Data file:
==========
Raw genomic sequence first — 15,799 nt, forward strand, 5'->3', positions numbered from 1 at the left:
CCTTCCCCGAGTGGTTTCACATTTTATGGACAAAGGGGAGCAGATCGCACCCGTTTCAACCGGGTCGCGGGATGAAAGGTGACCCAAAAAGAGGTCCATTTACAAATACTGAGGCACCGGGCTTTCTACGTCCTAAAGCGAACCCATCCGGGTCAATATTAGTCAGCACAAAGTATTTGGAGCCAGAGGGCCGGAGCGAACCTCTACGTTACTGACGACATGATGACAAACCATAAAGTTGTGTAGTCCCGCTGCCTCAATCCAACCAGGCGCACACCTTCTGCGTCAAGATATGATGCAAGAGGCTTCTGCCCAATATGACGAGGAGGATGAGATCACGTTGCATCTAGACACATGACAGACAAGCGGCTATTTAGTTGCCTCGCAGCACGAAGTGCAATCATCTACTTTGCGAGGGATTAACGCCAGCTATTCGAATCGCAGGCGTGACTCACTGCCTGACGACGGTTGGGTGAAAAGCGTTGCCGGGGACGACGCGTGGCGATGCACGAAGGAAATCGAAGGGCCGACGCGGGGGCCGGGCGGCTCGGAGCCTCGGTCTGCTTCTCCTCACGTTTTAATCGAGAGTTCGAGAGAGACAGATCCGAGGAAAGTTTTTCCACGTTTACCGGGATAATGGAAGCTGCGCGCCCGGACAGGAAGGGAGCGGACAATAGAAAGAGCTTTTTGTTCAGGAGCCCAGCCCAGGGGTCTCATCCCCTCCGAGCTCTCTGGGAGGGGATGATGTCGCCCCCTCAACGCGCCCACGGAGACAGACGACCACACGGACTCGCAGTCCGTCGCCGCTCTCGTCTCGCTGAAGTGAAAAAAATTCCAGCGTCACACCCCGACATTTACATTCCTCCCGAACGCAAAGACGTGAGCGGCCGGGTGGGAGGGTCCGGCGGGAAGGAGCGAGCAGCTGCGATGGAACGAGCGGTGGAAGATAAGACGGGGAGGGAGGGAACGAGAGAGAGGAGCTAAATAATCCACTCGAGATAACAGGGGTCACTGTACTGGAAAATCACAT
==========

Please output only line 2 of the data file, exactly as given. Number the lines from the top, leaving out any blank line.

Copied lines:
CCTTCCCCGAGTGGTTTCACATTTTATGGACAAAGGGGAGCAGATCGCACCCGTTTCAACCGGGTCGCGGGATGAAAGGTGACCCAAAAAGAGGTCCATTTACAAATACTGAGGCACCGGGCTTTCTACGTCCTAAAGCGAACCCATCCGGGTCAATATTAGTCAGCACAAAGTATTTGGAGCCAGAGGGCCGGAGCGAACCTCTACGTTACTGACGACATGATGACAAACCATAAAGTTGTGTAGTCCCGCTGCCTCAATCCAACCAGGCGCACACCTTCTGCGTCAAGATATGATGCAAGAGGCTTCTGCCCAATATGACGAGGAGGATGAGATCACGTTGCATCTAGACACATGACAGACAAGCGGCTATTTAGTTGCCTCGCAGCACGAAGTGCAATCATCTACTTTGCGAGGGATTAACGCCAGCTATTCGAATCGCAGGCGTGACTCACTGCCTGACGACGGTTGGGTGAAAAGCGTTGCCGGGGACGACGCGTGGCGATGCACGAAGGAAATCGAAGGGCCGACGCGGGGGCCGGGCGGCTCGGAGCCTCGGTCTGCTTCTCCTCACGTTTTAATCGAGAGTTCGAGAGAGACAGATCCGAGGAAAGTTTTTCCACGTTTACCGGGATAATGGAAGCTGCGCGCCCGGACAGGAAGGGAGCGGACAATAGAAAGAGCTTTTTGTTCAGGAGCCCAGCCCAGGGGTCTCATCCCCTCCGAGCTCTCTGGGAGGGGATGATGTCGCCCCCTCAACGCGCCCACGGAGACAGACGACCACACGGACTCGCAGTCCGTCGCCGCTCTCGTCTCGCTGAAGTGAAAAAAATTCCAGCGTCACACCCCGACATTTACATTCCTCCCGAACGCAAAGACGTGAGCGGCCGGGTGGGAGGGTCCGGCGGGAAGGAGCGAGCAGCTGCGATGGAACGAGCGGTGGAAGATAAGACGGGGAGGGAGGGAACGAGAGAGAGGAGCTAAATAATCCACTCGAGATAACAGGGGTCACTGTACTGGAAAATCACAT